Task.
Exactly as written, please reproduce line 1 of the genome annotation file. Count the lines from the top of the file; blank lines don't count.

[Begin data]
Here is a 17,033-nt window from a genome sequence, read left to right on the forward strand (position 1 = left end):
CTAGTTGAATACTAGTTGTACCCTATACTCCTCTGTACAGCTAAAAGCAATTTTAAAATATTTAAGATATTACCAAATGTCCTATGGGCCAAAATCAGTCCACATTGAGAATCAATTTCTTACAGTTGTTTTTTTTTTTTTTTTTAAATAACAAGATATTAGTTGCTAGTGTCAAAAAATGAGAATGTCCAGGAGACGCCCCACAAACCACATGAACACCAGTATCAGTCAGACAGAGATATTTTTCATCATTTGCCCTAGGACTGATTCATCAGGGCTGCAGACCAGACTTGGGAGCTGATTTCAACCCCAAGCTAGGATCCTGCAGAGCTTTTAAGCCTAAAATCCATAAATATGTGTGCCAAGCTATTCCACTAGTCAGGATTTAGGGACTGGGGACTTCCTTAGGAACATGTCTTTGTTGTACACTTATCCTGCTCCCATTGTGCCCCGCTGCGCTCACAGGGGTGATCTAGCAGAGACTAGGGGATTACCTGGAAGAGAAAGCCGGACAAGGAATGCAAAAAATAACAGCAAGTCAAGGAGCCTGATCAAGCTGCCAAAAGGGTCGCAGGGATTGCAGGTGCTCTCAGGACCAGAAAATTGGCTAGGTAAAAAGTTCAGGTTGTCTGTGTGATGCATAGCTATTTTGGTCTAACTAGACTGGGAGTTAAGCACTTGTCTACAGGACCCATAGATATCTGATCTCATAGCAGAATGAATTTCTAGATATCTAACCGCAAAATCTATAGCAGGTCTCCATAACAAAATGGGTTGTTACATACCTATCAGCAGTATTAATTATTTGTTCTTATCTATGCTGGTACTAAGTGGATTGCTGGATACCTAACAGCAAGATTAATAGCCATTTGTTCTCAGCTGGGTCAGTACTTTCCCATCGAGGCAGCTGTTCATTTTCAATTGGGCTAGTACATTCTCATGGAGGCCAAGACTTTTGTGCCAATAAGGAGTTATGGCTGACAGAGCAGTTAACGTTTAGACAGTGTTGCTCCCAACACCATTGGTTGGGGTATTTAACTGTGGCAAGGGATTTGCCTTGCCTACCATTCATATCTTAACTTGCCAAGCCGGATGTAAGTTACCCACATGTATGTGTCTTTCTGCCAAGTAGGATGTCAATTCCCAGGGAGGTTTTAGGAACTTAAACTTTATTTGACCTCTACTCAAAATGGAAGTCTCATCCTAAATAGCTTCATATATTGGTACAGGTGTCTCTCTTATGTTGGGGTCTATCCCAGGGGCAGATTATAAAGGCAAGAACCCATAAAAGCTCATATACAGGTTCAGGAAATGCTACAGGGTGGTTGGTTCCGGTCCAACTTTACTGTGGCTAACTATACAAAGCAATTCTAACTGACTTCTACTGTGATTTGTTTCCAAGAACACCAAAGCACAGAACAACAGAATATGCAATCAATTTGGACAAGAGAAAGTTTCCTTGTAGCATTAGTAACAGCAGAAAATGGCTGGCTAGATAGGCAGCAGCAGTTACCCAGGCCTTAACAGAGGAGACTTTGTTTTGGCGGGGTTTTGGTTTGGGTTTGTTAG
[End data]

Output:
Here is a 17,033-nt window from a genome sequence, read left to right on the forward strand (position 1 = left end):